Court of Appeals of Ohio, Eighth District, Cuyahoga
Cuyahoga County Court of Common Pleas Case No. CR-15-594187-B
Application for Reopening Motion No. 517426
APPELLANT Marvin F. Johnson, Sr., pro se
ATTORNEYS FOR APPELLEE Michael C. O'Malley Cuyahoga
County Prosecutor By: Frank Romeo Zeleznikar Assistant County
JOURNAL ENTRY AND OPINION
LASTER MAYS, JUDGE.
On May 9, 2018, Marvin F. Johnson Sr. ("Johnson")
filed an "Application for Reopening Appeal App. R.
26(B)" in State v. Johnson, 8th Dist. Cuyahoga
No. 105560, 2018-Ohio-178. In this application and supporting
affidavit, Johnson claims that his appellate counsel was
ineffective for not arguing the following: (1) that
Johnson's plea of no contest was not entered knowingly,
intelligently, and voluntarily, and (2) that Johnson's
sentence was based upon vindictiveness. On May 15, 2018, the
state filed the "State's Response to Appellant's
Application to Reopen Appeal." In that response, the
state contends that Johnson's application is untimely
under App.R. 26(B) and that Johnson has not shown good cause
for a delay in filing. On May 21, 2018, Johnson filed a reply
arguing that the original application was timely as from the
date of the denial of Johnson's motion for en
banc reconsideration of 8th Dist. Cuyahoga No. 105560.
For the following reasons, this court denies the application
to reopen as untimely.
Johnson's application is untimely, and there is no
showing of good cause for the delay. App.R. 26(B)(1) and
(2)(b) require applications claiming ineffective assistance
of appellate counsel to be filed within 90 days from the
journalization of the decision unless the applicant shows
good cause for filing at a later time. Untimeliness alone is
sufficient to dismiss the application. State v.
Wynn, 8th Dist. Cuyahoga No. 93057, 2010-Ohio-5469. This
court decided Johnson's case and journalized the decision
on January 18, 2018. Thus, Johnson's May 9, 2018
application is untimely on its face.
Johnson does not claim that there is just cause for a delay.
Johnson's claim is simply that an intervening motion
tolls the time for filing an application to reopen. But
motions do not toll the time in which to file. In State
v. Allen, 8th Dist. Cuyahoga No. 92482, 2010-Ohio-9,
reopening disallowed, 2011-Ohio-588, Allen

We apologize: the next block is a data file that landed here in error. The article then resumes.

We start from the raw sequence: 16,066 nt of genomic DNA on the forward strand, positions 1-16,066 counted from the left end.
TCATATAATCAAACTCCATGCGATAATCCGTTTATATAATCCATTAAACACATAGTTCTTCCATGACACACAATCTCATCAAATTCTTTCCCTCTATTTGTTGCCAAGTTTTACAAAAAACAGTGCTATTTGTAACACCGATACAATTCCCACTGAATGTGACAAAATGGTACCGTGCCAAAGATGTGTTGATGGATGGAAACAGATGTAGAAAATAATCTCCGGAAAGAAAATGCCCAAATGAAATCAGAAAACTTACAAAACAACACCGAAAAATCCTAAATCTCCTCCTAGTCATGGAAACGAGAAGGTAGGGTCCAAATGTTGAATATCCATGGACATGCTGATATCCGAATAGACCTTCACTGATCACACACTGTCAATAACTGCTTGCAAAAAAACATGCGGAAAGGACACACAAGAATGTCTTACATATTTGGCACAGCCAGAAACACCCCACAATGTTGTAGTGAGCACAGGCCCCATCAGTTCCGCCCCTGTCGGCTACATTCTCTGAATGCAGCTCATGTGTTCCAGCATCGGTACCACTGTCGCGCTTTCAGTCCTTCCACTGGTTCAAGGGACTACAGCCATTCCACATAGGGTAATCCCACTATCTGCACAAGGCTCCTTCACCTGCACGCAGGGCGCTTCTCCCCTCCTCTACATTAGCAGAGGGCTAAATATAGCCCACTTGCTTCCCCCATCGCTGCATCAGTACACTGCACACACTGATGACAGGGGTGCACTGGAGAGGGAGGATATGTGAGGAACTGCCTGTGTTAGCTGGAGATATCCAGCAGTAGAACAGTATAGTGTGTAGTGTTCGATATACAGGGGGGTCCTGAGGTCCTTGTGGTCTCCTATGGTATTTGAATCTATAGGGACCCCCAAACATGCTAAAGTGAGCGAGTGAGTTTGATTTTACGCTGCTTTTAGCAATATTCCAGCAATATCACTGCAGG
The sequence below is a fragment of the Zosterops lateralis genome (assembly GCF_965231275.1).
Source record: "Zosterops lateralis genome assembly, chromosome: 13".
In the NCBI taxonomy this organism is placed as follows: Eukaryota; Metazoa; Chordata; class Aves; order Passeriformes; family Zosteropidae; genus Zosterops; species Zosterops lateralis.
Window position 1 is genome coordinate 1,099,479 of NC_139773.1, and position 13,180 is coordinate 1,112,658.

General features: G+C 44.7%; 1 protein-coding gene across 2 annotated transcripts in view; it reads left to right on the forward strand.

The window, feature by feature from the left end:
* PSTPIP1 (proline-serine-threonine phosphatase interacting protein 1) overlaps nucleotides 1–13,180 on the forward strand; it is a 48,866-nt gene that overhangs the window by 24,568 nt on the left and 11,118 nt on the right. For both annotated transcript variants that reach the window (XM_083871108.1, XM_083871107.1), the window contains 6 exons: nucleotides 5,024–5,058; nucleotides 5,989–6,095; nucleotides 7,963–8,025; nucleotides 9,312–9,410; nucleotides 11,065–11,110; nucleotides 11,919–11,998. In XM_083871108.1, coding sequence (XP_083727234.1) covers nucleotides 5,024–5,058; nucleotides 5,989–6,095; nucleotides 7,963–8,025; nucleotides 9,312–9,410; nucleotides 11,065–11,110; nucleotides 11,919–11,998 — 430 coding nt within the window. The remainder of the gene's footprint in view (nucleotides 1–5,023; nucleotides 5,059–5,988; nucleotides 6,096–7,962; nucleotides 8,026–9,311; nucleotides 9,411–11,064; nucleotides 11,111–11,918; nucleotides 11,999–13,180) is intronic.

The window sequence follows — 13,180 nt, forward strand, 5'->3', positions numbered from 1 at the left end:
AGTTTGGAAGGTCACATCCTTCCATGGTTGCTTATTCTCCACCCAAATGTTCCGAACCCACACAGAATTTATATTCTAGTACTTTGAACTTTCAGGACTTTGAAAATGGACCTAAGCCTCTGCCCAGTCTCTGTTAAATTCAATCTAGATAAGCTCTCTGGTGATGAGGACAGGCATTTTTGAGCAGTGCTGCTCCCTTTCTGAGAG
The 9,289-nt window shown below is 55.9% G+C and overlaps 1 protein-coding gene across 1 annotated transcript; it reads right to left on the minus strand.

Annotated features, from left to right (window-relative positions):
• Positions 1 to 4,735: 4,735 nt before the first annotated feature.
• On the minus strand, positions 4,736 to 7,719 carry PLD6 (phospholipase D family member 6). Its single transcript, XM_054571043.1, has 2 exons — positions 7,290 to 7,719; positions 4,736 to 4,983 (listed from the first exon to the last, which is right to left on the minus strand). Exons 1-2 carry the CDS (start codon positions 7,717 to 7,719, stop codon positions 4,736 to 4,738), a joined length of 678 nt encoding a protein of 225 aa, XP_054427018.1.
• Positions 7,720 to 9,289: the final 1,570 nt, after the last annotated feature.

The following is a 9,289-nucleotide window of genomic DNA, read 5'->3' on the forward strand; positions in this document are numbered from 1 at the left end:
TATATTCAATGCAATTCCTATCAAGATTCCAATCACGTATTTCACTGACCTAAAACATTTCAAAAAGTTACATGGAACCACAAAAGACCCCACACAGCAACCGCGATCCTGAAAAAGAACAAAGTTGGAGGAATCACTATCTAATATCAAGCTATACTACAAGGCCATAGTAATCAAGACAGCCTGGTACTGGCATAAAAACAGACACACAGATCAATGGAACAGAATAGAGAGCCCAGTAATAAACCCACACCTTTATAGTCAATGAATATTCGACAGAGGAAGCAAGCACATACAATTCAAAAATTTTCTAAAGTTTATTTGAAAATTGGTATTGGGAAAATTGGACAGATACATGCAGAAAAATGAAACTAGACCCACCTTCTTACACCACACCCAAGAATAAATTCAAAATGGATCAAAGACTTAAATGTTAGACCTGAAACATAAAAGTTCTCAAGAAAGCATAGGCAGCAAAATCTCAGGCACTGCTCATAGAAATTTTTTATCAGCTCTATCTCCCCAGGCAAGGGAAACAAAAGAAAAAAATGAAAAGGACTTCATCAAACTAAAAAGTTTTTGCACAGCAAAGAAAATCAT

endeavored to toll the time for filing by submitting a
"Notice of intent to file App.R. 26(B)." This court
rejected Allen's attempt because the rules do not allow
such a "notice" and the Supreme Court of Ohio has
insisted on strictly enforcing the 90-day deadline. Further,
when this court disallowed reopening the application in
State v. Jarrett, 8th Dist. Cuyahoga No. 98759,
2014-Ohio-488, the court again found that moving to toll the
time in which to apply does not change the timeline for
App.R. 26. Even appeals to higher courts do not toll the time
to file under App.R. 26. State v. Keith, 119 Ohio
St.3d 161, 2008-Ohio-3866, 892 N.E.2d 912.
The Supreme Court of Ohio considered the legitimacy of the
rule's strict deadline in State v. LaMar, 102
Ohio St.3d 467, 2004-Ohio-3976, 812 N.E.2d 970, and State
v. Gumm, 103 Ohio St.3d 162, 2004-Ohio-4755, 814 N.E.2d
861. The Supreme Court of Ohio noted that states "may
erect reasonable requirements for triggering the right to an
adjudication." Ohio did that "by creating a 90-day
deadline for the filing of applications to reopen."
LaMar at ¶ 7, citing Logan v. Zimmerman
Brush Co., 455 U.S 422, 437, 102 S.Ct. 1148, 71 L.Ed.2d
265 (1982). Further, the Gumm court held that
"[consistent enforcement of the rule's deadline by
the appellate courts in Ohio protects on the one hand the
state's legitimate interest in the finality of its
judgments and ensures on the other hand that any claims of
ineffective assistance of appellate counsel are promptly
examined and resolved." Gumm at ¶ 7. The
rule's deadline cannot be ignored, and Johnson
"offers no sound reason why he - unlike so many other
Ohio criminal defendants - could not comply with that
fundamental aspect of the rule." LaMar at
Accordingly, this court denies Johnson's ...